Could a common cold virus help fight COVID-19?

Could a common cold virus help fight COVID-19?

  • March 29, 2021

Image of a rhinovirusShare on Pinterest
A recent study asks whether a common virus might help fight COVID-19. Photo edited by Stephen Kelly; Photography courtesy of Thomas Splettstoesser/Wikimedia
  • A lab-based study has found that a virus that causes the common cold can trigger an innate immune response against SARS-CoV-2, the virus responsible for COVID-19.
  • In theory, infections with the common cold virus could inhibit the transmission of SARS-CoV-2 among members of a population and reduce the severity of infections.
  • Further research could lead to control strategies or treatments that exploit such interactions between viruses.

For decades, scientists have been hunting for a cure for the common cold, with little success.

However, recent research hints that this bothersome — though usually mild — infection may be a hidden ally in the fight against pandemic viruses such as influenza and SARS-CoV-2.

Human rhinoviruses (HRVs), which cause more than half of all common colds, are the most widespread respiratory viruses in humans.

Previous research suggests that HRVs may have inhibited the spread of the influenza A virus subtype H1N1 across Europe during the 2009 flu pandemic.

Experts believe that the HRVs did this by inducing human cells to produce interferon, which is part of the body’s innate immune defenses against viral infection.

Research has shown that SARS-CoV-2 is susceptible to the effects of interferon.

This finding led scientists at the MRC-University of Glasgow Centre for Virus Research in the United Kingdom to speculate whether HRVs could help combat the spread of SARS-CoV-2 and limit the severity of infections.

To find out, the researchers infected cultures of human respiratory cells in the lab with either SARS-CoV-2, an HRV, or both viruses at the same time.

The cultures closely mimicked the outer layer of cells, called the epithelium, that lines the airways of the lungs.

SARS-CoV-2 steadily multiplied in the cells that the team had infected with this virus alone. However, in cells also infected with HRV, the number of SARS-CoV-2 virus particles declined rapidly until they were undetectable just 48 hours after the initial infection.

In further experiments, the scientists found that HRV suppressed the replication of SARS-CoV-2, regardless of which virus infected the cells first.

Conversely, SARS-CoV-2 had no effect on the growth of HRV.

To test their hunch that HRV was inhibiting SARS-CoV-2 by triggering the cells’ innate immune response, the researchers repeated their experiments in the presence of a molecule that blocks the effects of interferon.

Sure enough, the molecule restored the ability of SARS-CoV-2 to replicate in cells infected with HRV.

“Our research shows that human rhinovirus triggers an innate immune response in human respiratory epithelial cells, which blocks the replication of the COVID-19 virus, SARS-CoV-2,” says senior author Prof. Pablo Murcia.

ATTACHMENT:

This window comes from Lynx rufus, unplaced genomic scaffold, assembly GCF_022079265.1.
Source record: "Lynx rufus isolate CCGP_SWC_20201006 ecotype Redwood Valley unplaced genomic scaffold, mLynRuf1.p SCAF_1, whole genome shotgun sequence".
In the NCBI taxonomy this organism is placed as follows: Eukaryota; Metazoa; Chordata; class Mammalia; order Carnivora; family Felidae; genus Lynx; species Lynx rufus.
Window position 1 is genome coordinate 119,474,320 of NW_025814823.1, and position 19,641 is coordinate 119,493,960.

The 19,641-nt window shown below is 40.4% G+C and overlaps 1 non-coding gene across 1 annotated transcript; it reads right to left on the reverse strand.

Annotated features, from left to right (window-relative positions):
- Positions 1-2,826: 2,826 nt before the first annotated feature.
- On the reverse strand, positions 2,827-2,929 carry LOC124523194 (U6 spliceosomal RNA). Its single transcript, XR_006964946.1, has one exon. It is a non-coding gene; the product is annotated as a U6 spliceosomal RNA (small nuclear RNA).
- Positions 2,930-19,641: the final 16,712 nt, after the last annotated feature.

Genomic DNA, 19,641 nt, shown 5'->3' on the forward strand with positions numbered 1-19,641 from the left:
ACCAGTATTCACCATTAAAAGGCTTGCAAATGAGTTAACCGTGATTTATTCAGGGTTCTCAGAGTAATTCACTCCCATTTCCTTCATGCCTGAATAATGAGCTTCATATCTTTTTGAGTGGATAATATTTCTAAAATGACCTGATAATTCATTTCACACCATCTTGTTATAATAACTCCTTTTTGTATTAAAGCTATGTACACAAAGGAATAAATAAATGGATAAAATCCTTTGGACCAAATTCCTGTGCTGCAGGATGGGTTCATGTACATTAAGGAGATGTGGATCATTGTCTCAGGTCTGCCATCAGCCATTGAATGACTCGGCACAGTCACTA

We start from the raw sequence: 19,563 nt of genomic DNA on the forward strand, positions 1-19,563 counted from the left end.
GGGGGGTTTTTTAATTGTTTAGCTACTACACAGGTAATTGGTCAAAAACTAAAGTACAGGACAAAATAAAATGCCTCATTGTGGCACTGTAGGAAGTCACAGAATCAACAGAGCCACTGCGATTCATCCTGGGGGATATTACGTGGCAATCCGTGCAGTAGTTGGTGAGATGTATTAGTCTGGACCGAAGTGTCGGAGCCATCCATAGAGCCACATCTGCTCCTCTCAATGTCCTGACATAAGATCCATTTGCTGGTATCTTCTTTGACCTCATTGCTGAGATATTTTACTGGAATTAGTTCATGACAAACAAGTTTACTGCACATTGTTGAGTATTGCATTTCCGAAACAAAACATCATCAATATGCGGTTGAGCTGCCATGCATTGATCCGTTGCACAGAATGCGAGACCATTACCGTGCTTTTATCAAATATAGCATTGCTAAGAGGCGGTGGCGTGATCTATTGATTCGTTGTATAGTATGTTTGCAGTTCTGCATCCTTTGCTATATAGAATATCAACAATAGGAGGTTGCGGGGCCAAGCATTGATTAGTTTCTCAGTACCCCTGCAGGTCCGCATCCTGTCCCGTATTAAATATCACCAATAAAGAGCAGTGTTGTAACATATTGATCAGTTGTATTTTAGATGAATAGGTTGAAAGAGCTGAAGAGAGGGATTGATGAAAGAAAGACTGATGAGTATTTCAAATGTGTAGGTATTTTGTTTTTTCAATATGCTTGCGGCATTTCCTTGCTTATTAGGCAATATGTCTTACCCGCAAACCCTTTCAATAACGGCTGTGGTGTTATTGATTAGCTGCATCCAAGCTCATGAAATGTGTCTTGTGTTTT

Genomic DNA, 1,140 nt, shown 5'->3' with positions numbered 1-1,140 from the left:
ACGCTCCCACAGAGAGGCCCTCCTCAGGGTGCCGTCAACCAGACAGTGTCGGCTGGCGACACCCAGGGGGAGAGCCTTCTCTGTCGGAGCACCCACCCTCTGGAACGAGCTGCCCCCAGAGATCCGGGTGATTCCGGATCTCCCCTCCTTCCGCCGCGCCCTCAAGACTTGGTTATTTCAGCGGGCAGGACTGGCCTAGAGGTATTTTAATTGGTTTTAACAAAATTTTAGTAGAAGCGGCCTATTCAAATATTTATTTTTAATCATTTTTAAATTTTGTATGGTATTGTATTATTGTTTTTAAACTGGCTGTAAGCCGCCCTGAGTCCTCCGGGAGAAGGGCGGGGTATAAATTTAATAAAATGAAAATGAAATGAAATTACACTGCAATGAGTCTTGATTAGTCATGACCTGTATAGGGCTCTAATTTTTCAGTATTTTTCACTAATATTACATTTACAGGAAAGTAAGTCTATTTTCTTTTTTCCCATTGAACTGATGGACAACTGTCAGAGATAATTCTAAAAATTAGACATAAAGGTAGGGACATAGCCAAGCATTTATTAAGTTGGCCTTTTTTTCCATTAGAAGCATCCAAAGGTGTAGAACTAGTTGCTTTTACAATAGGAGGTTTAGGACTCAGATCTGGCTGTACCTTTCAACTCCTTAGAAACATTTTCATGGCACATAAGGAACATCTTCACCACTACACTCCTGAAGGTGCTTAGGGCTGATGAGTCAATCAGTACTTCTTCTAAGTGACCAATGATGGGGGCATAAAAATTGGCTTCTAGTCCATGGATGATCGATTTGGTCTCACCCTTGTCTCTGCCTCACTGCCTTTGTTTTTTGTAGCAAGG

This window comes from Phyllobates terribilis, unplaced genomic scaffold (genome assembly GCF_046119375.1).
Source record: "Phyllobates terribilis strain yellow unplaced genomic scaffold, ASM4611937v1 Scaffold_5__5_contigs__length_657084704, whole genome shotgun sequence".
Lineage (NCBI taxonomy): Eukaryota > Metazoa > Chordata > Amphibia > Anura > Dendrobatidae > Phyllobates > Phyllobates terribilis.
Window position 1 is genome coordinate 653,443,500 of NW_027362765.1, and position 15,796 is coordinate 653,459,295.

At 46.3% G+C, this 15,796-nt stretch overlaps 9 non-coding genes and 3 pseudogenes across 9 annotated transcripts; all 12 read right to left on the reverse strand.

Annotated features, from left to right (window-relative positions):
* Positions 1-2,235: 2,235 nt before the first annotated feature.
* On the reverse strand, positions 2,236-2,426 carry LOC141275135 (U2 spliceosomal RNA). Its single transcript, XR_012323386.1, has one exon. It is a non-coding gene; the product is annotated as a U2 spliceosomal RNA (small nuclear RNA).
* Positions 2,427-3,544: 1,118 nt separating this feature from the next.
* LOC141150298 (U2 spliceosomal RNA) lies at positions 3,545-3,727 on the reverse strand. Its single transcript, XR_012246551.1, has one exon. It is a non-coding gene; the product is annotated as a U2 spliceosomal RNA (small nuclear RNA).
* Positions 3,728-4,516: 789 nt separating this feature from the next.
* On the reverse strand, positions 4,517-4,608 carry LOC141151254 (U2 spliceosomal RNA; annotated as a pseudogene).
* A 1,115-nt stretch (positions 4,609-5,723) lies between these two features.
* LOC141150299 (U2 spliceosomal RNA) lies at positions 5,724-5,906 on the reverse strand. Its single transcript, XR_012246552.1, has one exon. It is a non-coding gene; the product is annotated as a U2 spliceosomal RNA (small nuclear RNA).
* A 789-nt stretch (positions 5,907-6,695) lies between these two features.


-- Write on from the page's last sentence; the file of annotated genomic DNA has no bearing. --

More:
“This means that the immune response caused by mild, common cold virus infections could provide some level of transient protection against SARS-CoV-2, potentially blocking transmission of SARS-CoV-2 and reducing the severity of COVID-19,” Prof. Murcia adds.

The researchers used a mathematical simulation to predict how different numbers of HRV infections of varying lengths might affect the spread of SARS-CoV-2 through a population.

The results showed that the number of new SARS-CoV-2 infections in a population is inversely proportional to the number of HRV infections.

The model predicts that if the common cold virus were to become sufficiently widespread and persistent, it could temporarily prevent SARS-CoV-2 from spreading.

“The next stage will be to study what is happening at the molecular level during these virus-virus interactions to understand more about their impact on disease transmission,” says Prof. Murcia.

“We can then use this knowledge to our advantage, hopefully developing strategies and control measures for COVID-19 infections,” he adds.

The research appears in The Journal of Infectious Diseases.

In their paper, the researchers speculate that mild HRV infections might be mutually beneficial for the virus and its human hosts.

They write that the immune system may have evolved to allow HRV to replicate and transmit to new hosts. In return, the virus keeps more severe and potentially lethal viral infections at bay.

At the Science Media Centre in London in the United Kingdom, other scientists welcomed the research but flagged some potential limitations.

Gary McLean, who is a professor in molecular immunology at London Metropolitan University in the U.K., said that the major limitation was that the study involved just one of the 160 or more possible strains of rhinovirus.

He said there was no guarantee that each strain would have the same effect on SARS-CoV-2 infections.

He added that translating results from a lab experiment to real life is “very tricky,” saying:

“Although it is likely that a common cold virus, such as rhinovirus, would induce a strong innate immune response that could block SARS-CoV-2 infections, it would still require both infections to occur at a similar time.”

In addition, he pointed out that intensive infection control measures over the past year have made the common cold less prevalent, reducing the potential for HRV-triggered innate immunity to combat the spread of SARS-CoV-2.

For live updates on the latest developments regarding the novel coronavirus and COVID-19, click here.

Children's immune response more effective against COVID-19 -- ScienceDaily

Repurposed heart and flu drugs may help body fight sepsis — ScienceDaily

  • March 27, 2021